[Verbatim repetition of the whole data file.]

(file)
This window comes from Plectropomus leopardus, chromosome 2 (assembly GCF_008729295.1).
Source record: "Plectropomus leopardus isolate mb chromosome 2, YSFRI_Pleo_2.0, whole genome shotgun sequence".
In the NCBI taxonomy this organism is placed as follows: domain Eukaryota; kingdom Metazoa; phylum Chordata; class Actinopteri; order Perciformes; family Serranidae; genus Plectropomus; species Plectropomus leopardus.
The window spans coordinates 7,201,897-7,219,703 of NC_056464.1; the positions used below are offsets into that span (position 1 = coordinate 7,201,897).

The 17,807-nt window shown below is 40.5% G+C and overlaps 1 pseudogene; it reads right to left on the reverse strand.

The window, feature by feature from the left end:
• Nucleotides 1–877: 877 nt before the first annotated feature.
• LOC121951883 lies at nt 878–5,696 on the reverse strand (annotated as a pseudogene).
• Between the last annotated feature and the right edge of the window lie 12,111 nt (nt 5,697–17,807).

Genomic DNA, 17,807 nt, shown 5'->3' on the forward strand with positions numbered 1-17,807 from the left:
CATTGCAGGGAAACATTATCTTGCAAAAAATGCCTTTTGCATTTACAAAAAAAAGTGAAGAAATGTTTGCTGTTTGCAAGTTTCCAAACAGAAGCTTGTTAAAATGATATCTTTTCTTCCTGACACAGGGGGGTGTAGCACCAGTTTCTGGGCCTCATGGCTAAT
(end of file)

This window comes from Plectropomus leopardus, chromosome 2 (assembly GCF_008729295.1).
Source record: "Plectropomus leopardus isolate mb chromosome 2, YSFRI_Pleo_2.0, whole genome shotgun sequence".
In the NCBI taxonomy this organism is placed as follows: domain Eukaryota; kingdom Metazoa; phylum Chordata; class Actinopteri; order Perciformes; family Serranidae; genus Plectropomus; species Plectropomus leopardus.
The window spans coordinates 7,201,897-7,219,703 of NC_056464.1; the positions used below are offsets into that span (position 1 = coordinate 7,201,897).

The 17,807-nt window shown below is 40.5% G+C and overlaps 1 pseudogene; it reads right to left on the reverse strand.

The window, feature by feature from the left end:
• Nucleotides 1–877: 877 nt before the first annotated feature.
• LOC121951883 lies at nt 878–5,696 on the reverse strand (annotated as a pseudogene).
• Between the last annotated feature and the right edge of the window lie 12,111 nt (nt 5,697–17,807).

Genomic DNA, 17,807 nt, shown 5'->3' on the forward strand with positions numbered 1-17,807 from the left:
CATTGCAGGGAAACATTATCTTGCAAAAAATGCCTTTTGCATTTACAAAAAAAAGTGAAGAAATGTTTGCTGTTTGCAAGTTTCCAAACAGAAGCTTGTTAAAATGATATCTTTTCTTCCTGACACAGGGGGGTGTAGCACCAGTTTCTGGGCCTCATGGCTAAT